MacBook Pro shows vertical stripes or shadows on the display

Post photo: stripes in the display

I recently had an article on that Using an old iMac as a secondary monitor. Today's reader question from Marina fits in well with the topic, because she is also about an old Mac: namely a MacBook Pro from 2007, which she affectionately calls "Methuselah". After 12 years of loyal service, the display of the MacBook Pro is now showing the first problems in the form of shadows that run in strips from bottom to top.

In the photo you can see what I mean. You have to think away from the checked pattern, because this is a moiré pattern (see Wiki), which is more common when photographing monitors and displays.

The display of the MacBook Pro shows lighter and darker areas that run like stripes from bottom to top (Photo: Reader Marina).

The display of the MacBook Pro shows lighter and darker areas that run like stripes from bottom to top (Photo: Reader Marina).

The question my reader asked me was whether this streak problem is known and whether it can be fixed by software or by repair.

While researching these stripes on the Mac display, I came across different characteristics and suggested solutions, which I would like to briefly summarize for you here.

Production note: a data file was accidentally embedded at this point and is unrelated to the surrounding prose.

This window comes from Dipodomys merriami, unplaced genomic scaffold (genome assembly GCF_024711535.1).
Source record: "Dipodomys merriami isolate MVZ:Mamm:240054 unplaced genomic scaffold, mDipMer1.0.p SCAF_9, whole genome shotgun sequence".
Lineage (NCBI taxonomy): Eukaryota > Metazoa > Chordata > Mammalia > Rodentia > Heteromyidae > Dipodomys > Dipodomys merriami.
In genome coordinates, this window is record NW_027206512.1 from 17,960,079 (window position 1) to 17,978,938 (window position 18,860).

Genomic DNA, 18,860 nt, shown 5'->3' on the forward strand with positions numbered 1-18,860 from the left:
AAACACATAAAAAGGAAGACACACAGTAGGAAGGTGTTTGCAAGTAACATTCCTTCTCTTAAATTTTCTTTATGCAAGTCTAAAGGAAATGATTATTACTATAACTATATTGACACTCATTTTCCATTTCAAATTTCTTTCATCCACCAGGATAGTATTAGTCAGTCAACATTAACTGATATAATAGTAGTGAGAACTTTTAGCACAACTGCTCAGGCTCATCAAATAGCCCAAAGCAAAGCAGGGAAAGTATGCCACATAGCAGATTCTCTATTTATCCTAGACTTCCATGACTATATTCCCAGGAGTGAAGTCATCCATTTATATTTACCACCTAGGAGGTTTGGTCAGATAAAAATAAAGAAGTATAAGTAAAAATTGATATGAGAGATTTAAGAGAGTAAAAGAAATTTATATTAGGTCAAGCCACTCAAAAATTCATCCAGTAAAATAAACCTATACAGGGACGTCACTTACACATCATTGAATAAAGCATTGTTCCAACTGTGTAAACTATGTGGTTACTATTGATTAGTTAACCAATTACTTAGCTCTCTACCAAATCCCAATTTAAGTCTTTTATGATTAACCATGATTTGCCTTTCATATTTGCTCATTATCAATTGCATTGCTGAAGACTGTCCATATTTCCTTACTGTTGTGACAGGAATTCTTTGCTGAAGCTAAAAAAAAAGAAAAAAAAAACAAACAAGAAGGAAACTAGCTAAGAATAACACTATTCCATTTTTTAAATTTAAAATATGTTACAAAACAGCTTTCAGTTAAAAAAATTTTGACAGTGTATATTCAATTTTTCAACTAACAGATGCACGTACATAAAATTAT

1st version: clearly defined stripes or patterns

An important differentiating criterion for these display errors seems to be whether they are clearly delimited in the display - that is, they are mapped "pixel-precisely", so to speak - or whether they appear as blurred display errors.

Errors that can be seen as clearly defined lines or patterns can be assumed to be either software problems - such as a defective driver - or errors related to the graphics card, the logic board (see here.) or the ribbon cable. The ribbon cable connects the bottom and top of the MacBook Pro and is exposed to constant mechanical stress when it is opened and closed.After many years, it may have a loose connection or a broken cable, which then leads to display errors.